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1/48 Skyhawk A-4B C -214

Fuerza Aerea Argentina

by Pablo Calcaterra


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Even though I have 4 A-4s that can be built into Argentine planes without much effort (Hobbycraft and Hasegawa), I decided to modify the Esci kit that I had purchased several years ago. 

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This is an M model but with the cockpit of an F. It is not a good base to build an A-4AR because the windshield and canopy have the wrong shape. Thinking that this problem was too difficult to overcome, I then proceeded to turn it into a B model. Of course, I gave my friends another reason for them to say that I am crazy.



C-214 (BU number 142109) was one of the 50 A-Bs purchased by the Argentine Air Force in 1966. It arrived in October 1966 painted in silver with large roundels and flags. These planes had several modifications requested by the AAF, including spoilers on the wings, thus becoming A-4 Ps for the Americans. Nevertheless, in Argentina they are called B so I will keep on using this denomination.

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Newly arrived in Argentina Compare the tone of the colors and the antennas on the nose in this picture in the early 70’s with the one taken during the war.

When the conflict for the Malvinas (Falklands) started in April 1982, the plane was flown from the peacetime base in the V Brigada Aerea (Air Brigade) in Villa Reynolds, San Luis to the BAM Rio Gallegos in the Patagonia.

To identify the planes during the air actions, yellow bands were painted on the wings and tail.

The time elapsed from April 2nd till May 1st was used by the pilots to get ready and fight in an environment they had never been trained: aero naval warfare. In 1969 it had been decided that the war in the sea and above it was the exclusivity of the Navy and it’s air arm. As a consequence, the Air Force pilots lacked the training and armament for this kind of action.

The first recorded action of C-214 happened when the British Task Force commenced the landings in San Carlos waters.


May 21st:

O.F. 1189: Code name MULA

C-204: Capt. Carballo

C-231: Lt. Rinke

C-250: 1st Lt. Cachon

C-214: Alf. Carmona

Target: ships in the Estrecho de San Carlos (Falklands Sound)

The 4 planes flew high during the inwards leg, refueled (Cachon’s plane could not do so due to a mechanical failure and had to return to base) and then descended to sea level. While approaching the West coast of Gran Malvina (West Falkland) they found that clouds covered the ground so they had to alter their course and fly to their right, on a slightly Southern direction. While scanning the air for Harriers, Rinke informed Carballo that one of his external fuel tanks was not transferring to the main ones but that he still wanted to continue the mission. The leader commanded his wingman to return to base because he might not have enough fuel to return to base. Rinke insisted.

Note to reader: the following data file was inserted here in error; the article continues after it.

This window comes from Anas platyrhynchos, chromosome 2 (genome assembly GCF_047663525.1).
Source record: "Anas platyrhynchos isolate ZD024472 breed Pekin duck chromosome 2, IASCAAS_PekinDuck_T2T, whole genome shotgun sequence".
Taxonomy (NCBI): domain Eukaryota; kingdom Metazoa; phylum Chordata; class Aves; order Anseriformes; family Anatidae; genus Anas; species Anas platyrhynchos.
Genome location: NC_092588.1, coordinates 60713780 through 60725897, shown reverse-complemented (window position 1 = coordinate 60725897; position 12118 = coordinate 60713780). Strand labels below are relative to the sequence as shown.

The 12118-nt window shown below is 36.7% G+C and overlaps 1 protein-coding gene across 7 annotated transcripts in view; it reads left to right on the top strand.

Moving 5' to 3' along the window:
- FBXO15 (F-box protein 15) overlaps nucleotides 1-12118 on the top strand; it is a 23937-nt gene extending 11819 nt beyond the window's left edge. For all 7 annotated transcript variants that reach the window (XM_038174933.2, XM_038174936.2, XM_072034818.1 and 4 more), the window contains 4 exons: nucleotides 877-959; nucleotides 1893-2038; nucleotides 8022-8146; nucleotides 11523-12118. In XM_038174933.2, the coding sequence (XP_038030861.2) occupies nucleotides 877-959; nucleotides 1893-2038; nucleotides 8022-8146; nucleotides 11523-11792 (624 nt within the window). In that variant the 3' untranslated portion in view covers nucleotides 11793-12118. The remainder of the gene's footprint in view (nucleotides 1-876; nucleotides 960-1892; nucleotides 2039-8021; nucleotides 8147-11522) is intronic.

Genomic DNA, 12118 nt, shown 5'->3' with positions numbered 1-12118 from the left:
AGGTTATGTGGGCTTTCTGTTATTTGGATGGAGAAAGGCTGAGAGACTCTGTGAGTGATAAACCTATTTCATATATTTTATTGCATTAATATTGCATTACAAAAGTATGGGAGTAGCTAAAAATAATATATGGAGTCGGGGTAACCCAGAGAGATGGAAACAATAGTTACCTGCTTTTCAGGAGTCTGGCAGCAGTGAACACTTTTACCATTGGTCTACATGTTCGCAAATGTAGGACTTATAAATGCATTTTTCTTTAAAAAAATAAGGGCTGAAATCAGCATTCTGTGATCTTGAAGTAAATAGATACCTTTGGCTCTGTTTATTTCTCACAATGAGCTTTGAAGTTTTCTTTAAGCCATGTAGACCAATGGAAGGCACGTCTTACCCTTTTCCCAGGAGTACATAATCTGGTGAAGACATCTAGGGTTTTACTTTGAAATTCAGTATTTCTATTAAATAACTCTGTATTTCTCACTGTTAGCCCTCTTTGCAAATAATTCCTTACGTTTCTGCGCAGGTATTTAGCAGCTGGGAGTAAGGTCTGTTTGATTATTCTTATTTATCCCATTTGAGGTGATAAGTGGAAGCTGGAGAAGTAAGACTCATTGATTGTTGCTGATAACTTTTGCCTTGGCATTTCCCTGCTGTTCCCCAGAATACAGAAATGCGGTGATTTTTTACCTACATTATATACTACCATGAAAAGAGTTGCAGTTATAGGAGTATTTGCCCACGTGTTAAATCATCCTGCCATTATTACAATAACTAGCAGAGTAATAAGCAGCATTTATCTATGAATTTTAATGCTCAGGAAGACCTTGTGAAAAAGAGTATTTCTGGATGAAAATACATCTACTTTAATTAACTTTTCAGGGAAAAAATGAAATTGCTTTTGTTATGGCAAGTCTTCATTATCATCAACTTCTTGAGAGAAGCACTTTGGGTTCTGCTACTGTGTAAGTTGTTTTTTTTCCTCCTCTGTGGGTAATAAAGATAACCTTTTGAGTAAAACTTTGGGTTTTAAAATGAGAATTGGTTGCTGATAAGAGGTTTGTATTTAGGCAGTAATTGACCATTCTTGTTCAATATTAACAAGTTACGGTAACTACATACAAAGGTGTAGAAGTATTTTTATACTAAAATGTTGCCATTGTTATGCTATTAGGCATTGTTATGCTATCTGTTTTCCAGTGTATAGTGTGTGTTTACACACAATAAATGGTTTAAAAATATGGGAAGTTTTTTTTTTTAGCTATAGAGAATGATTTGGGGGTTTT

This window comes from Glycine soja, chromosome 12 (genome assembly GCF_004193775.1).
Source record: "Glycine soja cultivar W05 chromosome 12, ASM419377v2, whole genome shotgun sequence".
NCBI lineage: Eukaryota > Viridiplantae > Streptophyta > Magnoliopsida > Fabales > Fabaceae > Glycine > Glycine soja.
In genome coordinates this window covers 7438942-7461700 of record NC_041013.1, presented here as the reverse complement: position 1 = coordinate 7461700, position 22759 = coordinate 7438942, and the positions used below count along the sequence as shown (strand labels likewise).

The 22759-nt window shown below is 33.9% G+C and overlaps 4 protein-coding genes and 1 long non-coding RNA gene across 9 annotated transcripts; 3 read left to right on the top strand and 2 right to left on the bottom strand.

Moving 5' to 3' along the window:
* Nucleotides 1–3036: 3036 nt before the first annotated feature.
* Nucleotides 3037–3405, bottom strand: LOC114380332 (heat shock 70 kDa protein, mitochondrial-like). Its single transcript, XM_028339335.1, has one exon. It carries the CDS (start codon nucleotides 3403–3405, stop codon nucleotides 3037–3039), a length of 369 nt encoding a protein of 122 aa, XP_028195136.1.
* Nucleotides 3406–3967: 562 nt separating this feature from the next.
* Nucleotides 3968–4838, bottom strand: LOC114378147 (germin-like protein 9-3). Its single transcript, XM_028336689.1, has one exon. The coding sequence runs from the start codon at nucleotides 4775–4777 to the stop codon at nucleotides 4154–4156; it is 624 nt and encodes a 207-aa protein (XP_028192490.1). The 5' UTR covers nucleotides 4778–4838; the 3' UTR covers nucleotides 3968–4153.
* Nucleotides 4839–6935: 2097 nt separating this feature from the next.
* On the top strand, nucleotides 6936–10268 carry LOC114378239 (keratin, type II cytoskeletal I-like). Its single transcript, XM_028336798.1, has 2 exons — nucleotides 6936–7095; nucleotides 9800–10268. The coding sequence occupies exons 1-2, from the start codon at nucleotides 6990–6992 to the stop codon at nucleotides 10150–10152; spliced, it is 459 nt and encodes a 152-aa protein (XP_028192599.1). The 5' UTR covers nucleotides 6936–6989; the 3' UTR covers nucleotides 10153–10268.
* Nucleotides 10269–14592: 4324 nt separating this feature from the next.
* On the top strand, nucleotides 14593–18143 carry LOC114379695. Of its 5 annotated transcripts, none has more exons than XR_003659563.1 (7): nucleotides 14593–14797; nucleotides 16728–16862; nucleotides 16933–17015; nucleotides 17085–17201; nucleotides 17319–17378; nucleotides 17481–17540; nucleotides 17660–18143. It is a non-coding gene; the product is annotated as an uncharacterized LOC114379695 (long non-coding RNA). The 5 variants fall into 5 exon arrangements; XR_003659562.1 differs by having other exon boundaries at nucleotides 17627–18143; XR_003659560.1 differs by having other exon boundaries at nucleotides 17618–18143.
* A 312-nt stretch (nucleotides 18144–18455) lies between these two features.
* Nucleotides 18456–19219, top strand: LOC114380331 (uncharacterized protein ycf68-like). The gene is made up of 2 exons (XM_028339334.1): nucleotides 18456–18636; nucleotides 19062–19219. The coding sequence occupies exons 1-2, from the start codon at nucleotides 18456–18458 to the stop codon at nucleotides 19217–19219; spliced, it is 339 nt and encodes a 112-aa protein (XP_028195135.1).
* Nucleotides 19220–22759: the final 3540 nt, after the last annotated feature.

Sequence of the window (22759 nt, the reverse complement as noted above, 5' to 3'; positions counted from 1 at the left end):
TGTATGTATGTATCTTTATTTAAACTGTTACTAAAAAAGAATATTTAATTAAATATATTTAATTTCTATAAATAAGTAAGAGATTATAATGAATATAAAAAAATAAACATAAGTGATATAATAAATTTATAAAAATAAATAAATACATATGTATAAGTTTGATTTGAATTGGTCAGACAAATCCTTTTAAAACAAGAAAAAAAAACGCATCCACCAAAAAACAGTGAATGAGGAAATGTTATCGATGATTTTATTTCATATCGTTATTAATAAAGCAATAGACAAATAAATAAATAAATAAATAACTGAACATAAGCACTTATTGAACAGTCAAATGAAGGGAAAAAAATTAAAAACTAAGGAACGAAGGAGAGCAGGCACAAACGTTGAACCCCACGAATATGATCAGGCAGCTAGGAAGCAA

Carballo (sharply): “Turn back!”

This time Rinke obeyed. After passing the Hornby mounts the two remaining Skyhawks turned East until they found the Sound and then flew to the West coast of Isla Soledad (East Falkland) where they turned North towards San Carlos bay. Shortly afterwards, Carmona told his leader that there was a large white transport ship in one of the bays and they turned towards it. As there was not anti aircraft fire or reaction from the ship, Carballo did not drop his bomb and ordered his wingman not to do it but it was a fraction of a second too late and Carmona had already dropped his (British accounts say that this ship was in fact the Argentine transport ship Rio Carcarana that had been previously damaged by the Task Force but the Air Force maintains that this incident happened further North from Rey Bay where this ship was located).

With no more offensive armament left, Carmona was ordered to return to their base by Carballo, who kept on flying North until he found HMS Ardent and faced the anti aircraft artillery alone (the only pilot of the Air Force who flew in a mission alone two times facing enemy ships during the conflict). He dropped his bomb when the frigate was covering his windshield and then stood his plane on his right wing to pass between two of the antennas of the ship. While watching it on his way out, HMS Ardent fired her gun and the shell fell 100 mts. behind Carballo’s plane. Instants later, the ship was covered with smoke and pieces of structure splashed on the sea. Captain West of HMS Ardent says that Carballo dropped two bombs, one falling short and the other one long. But Carballo’s plane was only carrying one 1000 lb bomb so if the account is true, then the bomb bounced before the ship and then sunk in the water after flying above it. As per the “explosion” on the ship, it has not been explained by the British sources (a Sea Cat? The bomb actually going off?)